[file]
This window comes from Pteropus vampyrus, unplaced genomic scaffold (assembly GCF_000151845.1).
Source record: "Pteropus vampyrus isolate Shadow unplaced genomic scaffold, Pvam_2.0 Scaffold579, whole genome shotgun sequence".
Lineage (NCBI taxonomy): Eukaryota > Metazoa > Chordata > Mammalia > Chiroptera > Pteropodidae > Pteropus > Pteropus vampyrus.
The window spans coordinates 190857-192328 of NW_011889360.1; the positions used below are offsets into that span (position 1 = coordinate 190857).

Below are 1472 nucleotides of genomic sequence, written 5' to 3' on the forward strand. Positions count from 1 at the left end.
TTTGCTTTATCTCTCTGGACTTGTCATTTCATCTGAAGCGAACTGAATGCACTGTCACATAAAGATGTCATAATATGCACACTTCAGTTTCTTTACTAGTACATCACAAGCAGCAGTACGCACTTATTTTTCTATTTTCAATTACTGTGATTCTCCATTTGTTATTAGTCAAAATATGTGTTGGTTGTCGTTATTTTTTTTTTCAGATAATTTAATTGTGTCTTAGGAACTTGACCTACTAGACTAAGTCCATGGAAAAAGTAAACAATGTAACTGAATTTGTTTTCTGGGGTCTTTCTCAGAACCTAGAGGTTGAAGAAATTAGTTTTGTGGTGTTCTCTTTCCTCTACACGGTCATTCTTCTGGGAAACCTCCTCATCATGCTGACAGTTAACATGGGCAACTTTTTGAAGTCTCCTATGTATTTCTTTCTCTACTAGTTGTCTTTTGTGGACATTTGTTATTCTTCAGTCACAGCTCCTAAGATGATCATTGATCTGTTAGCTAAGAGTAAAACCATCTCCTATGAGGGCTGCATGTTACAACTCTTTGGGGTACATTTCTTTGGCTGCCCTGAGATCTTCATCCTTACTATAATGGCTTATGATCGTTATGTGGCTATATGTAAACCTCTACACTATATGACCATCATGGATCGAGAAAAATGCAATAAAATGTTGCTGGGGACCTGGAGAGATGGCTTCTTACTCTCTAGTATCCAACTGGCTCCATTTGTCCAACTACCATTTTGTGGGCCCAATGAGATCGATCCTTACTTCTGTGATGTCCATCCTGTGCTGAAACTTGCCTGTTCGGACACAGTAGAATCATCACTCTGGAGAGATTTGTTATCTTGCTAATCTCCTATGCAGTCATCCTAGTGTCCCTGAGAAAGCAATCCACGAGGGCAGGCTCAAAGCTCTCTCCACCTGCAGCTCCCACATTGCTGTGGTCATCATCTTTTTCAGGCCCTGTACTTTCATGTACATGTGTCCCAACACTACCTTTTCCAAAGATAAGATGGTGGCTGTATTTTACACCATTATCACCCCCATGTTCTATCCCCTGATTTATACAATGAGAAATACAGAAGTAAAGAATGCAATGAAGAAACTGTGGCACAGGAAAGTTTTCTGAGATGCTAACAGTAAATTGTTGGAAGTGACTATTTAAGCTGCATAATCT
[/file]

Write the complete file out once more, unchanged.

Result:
This window comes from Pteropus vampyrus, unplaced genomic scaffold (assembly GCF_000151845.1).
Source record: "Pteropus vampyrus isolate Shadow unplaced genomic scaffold, Pvam_2.0 Scaffold579, whole genome shotgun sequence".
Lineage (NCBI taxonomy): Eukaryota > Metazoa > Chordata > Mammalia > Chiroptera > Pteropodidae > Pteropus > Pteropus vampyrus.
The window spans coordinates 190857-192328 of NW_011889360.1; the positions used below are offsets into that span (position 1 = coordinate 190857).

Below are 1472 nucleotides of genomic sequence, written 5' to 3' on the forward strand. Positions count from 1 at the left end.
TTTGCTTTATCTCTCTGGACTTGTCATTTCATCTGAAGCGAACTGAATGCACTGTCACATAAAGATGTCATAATATGCACACTTCAGTTTCTTTACTAGTACATCACAAGCAGCAGTACGCACTTATTTTTCTATTTTCAATTACTGTGATTCTCCATTTGTTATTAGTCAAAATATGTGTTGGTTGTCGTTATTTTTTTTTTCAGATAATTTAATTGTGTCTTAGGAACTTGACCTACTAGACTAAGTCCATGGAAAAAGTAAACAATGTAACTGAATTTGTTTTCTGGGGTCTTTCTCAGAACCTAGAGGTTGAAGAAATTAGTTTTGTGGTGTTCTCTTTCCTCTACACGGTCATTCTTCTGGGAAACCTCCTCATCATGCTGACAGTTAACATGGGCAACTTTTTGAAGTCTCCTATGTATTTCTTTCTCTACTAGTTGTCTTTTGTGGACATTTGTTATTCTTCAGTCACAGCTCCTAAGATGATCATTGATCTGTTAGCTAAGAGTAAAACCATCTCCTATGAGGGCTGCATGTTACAACTCTTTGGGGTACATTTCTTTGGCTGCCCTGAGATCTTCATCCTTACTATAATGGCTTATGATCGTTATGTGGCTATATGTAAACCTCTACACTATATGACCATCATGGATCGAGAAAAATGCAATAAAATGTTGCTGGGGACCTGGAGAGATGGCTTCTTACTCTCTAGTATCCAACTGGCTCCATTTGTCCAACTACCATTTTGTGGGCCCAATGAGATCGATCCTTACTTCTGTGATGTCCATCCTGTGCTGAAACTTGCCTGTTCGGACACAGTAGAATCATCACTCTGGAGAGATTTGTTATCTTGCTAATCTCCTATGCAGTCATCCTAGTGTCCCTGAGAAAGCAATCCACGAGGGCAGGCTCAAAGCTCTCTCCACCTGCAGCTCCCACATTGCTGTGGTCATCATCTTTTTCAGGCCCTGTACTTTCATGTACATGTGTCCCAACACTACCTTTTCCAAAGATAAGATGGTGGCTGTATTTTACACCATTATCACCCCCATGTTCTATCCCCTGATTTATACAATGAGAAATACAGAAGTAAAGAATGCAATGAAGAAACTGTGGCACAGGAAAGTTTTCTGAGATGCTAACAGTAAATTGTTGGAAGTGACTATTTAAGCTGCATAATCT